It's quite ashame that certain people have your frame of mind. The Founding Fathers were of different denominations and the purpose of having freedom of religion was because where they originated it wasn't allowed. Why put freedom of religion in the constitution if people aren't allowed to practice freely.

      As far as the immigration comment, all of our ancestors were immigrants at one point. This is something people forget. In Canada and America, people migrated from Europe and elsewhere to these countries. And now you want to deny others the opportunity to come here.

      Also, please do not show ignorance to the traditions of other religions.

      Most people think like you because they do not further their knowledge of things unknown to them. These people that you would deny their rights are not much different from you. What matters is the heart of a person honey.

      By the way, I'm Muslim and cover my face occasionally.....Totally not a robber dude.

    • Dave Mathews profile image

      Dave Mathews 7 years ago from NORTH YORK,ONTARIO,CANADA

      TrinaLynne, although I am not an American Citizen but a"Fourth Generation Born Canadian" I am influenced by the American Government,as one of its closest neighbours, and whatever effects the USA. whether immediately or down the road will ultimately effect me here in Canada.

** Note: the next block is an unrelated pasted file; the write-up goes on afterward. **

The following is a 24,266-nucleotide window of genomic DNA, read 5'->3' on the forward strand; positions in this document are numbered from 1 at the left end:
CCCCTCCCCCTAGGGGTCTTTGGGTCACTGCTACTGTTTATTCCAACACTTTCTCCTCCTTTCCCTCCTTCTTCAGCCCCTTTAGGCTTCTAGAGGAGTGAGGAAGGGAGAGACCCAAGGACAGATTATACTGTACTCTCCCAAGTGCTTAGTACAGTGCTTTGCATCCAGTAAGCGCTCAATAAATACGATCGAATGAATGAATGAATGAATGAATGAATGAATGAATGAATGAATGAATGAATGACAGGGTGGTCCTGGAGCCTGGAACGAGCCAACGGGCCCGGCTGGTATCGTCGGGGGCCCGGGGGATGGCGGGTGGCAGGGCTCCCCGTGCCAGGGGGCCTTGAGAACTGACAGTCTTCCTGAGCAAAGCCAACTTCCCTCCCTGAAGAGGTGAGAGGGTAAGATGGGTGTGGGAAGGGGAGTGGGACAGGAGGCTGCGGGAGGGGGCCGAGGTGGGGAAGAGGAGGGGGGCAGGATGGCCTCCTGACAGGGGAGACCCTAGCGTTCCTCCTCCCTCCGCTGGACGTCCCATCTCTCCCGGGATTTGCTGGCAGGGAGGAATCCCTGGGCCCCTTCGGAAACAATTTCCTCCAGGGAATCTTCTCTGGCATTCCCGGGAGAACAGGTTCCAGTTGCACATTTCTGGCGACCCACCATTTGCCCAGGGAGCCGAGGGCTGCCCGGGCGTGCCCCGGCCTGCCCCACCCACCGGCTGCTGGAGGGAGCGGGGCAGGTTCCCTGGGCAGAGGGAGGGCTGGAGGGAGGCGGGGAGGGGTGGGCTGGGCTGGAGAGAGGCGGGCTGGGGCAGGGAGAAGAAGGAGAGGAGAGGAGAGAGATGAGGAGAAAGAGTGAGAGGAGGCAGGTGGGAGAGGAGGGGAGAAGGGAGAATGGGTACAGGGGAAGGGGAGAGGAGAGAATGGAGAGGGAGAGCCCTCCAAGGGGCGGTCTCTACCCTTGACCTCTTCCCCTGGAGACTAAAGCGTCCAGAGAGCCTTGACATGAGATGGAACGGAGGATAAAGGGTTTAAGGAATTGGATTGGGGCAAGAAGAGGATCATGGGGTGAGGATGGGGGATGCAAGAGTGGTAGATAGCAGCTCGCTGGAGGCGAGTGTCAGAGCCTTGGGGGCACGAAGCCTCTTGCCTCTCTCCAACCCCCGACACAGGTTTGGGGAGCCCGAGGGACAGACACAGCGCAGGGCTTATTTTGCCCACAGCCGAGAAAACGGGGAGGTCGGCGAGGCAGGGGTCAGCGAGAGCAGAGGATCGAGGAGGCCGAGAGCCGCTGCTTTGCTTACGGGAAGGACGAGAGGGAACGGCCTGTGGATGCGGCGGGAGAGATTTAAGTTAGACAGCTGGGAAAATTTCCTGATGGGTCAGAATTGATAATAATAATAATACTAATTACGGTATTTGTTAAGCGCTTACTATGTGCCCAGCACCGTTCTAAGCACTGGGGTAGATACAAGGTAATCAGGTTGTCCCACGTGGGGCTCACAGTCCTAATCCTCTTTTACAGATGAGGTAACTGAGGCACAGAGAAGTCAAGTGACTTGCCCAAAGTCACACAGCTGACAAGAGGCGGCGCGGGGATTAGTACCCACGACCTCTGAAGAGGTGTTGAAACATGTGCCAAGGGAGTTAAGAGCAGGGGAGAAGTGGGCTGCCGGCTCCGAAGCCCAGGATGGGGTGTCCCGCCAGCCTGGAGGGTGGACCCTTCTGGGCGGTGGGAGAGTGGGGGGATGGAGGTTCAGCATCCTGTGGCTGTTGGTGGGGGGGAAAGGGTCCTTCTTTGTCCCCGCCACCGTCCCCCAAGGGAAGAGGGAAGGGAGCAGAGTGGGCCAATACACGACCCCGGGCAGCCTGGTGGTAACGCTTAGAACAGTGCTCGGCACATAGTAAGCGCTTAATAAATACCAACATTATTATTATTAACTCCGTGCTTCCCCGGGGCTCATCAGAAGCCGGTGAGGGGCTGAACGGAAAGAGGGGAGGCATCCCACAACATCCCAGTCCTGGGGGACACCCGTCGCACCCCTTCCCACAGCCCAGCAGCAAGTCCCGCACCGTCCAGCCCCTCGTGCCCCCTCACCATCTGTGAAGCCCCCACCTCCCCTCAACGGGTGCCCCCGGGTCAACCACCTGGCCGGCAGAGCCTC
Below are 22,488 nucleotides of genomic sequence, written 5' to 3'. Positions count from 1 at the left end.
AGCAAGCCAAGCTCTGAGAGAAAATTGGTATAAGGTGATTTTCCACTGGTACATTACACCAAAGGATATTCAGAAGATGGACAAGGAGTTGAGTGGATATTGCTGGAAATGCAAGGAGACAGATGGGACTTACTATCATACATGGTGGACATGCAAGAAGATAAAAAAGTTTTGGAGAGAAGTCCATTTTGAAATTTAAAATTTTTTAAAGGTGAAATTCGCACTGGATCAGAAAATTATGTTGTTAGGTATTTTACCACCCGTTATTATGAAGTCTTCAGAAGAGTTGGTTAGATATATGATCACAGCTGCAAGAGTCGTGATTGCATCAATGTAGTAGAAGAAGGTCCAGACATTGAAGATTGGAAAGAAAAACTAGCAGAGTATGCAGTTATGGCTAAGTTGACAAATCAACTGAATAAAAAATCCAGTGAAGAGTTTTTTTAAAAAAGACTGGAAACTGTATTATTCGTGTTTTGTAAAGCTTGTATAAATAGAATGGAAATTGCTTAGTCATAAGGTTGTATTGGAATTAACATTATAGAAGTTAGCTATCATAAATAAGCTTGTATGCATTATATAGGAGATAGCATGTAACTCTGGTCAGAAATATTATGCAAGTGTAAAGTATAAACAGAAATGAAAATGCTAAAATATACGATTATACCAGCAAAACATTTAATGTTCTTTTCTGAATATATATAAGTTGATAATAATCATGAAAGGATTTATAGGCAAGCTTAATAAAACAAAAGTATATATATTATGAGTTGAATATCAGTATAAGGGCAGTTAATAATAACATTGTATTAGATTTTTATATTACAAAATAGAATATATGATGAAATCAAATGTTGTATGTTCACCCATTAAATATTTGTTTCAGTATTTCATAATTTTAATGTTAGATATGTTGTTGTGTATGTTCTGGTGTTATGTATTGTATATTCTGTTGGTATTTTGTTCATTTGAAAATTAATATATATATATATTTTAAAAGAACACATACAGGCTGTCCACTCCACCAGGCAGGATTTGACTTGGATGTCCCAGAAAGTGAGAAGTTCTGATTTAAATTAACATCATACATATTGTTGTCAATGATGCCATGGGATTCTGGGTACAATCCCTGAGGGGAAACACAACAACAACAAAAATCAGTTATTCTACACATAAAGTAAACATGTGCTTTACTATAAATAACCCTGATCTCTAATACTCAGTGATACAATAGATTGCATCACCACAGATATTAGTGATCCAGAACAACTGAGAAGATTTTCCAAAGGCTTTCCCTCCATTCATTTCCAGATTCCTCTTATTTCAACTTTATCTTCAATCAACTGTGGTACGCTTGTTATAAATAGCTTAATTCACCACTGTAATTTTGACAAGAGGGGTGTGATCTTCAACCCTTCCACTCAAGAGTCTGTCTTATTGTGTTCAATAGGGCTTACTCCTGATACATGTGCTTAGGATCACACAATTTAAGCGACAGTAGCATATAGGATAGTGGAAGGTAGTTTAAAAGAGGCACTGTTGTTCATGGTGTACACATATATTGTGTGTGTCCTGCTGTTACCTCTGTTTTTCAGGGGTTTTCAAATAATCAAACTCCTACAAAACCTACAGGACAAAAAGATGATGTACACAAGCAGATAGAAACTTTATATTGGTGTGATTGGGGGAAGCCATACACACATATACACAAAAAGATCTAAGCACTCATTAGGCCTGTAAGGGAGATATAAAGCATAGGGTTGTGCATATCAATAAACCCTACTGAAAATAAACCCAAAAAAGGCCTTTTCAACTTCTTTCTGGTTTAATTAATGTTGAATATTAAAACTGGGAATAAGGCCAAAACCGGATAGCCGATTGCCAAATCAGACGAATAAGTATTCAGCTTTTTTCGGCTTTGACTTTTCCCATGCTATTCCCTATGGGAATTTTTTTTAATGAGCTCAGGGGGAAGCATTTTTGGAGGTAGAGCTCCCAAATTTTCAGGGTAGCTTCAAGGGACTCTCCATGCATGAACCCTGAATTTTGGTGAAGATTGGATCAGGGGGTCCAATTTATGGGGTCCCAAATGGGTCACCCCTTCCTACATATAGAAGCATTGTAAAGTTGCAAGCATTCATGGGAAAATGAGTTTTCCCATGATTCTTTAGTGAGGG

Both Canada and the USA's fundamental religious beliefs were founded upon Christian beliefs. We are seen in the world as Christian Nations. Yes we promote freedom of Religion even free expression, for all who come onto our land to live, North America is known as the "Land of the free,and the home of the brave." Why though are we permitting these foreigners, with their alternative beliefs to dictate to our governments,federal,state/provincial, and local, wheir wants their needs,while trodding on ours. We are the people who helped build these two great free nations, yet it is our rights and freedoms that must now suffer, so that the new immigrant population can feel welcomed and comfortable, rather than they fitting into our already established culture and ways of life. ie. Sikh men are permitted to wear their turbans, and if desired can walk around carrying their cereminial daggers, a weapon if it were you or me. Also Muslim women walking around with their faces covered, like some robber. What's that? If they want to be a part of our society, then fit in. If not then go back to where you come from.


    • TrinaLynne profile image

      Trina Lynne 7 years ago from Philadelphia, Pa

      LRC thanks for your input. I agree, not incorporating religion into government is easier said than done. You can't allow individuality and than be against it because religion is involved in politics.

    • LRCBlogger profile image

      LRCBlogger 7 years ago

      some interesting points of view. One thing I would point out, our founding fathers had vastly different religious views. Some were Deists, others protestants, I believe only 2 were catholic. I think they seperated church and state because they knew that their was a lot of potential conflict. My opinion is this: Let people practice their religious beliefs, however, just don't incorporate religion into government (easier to say than do)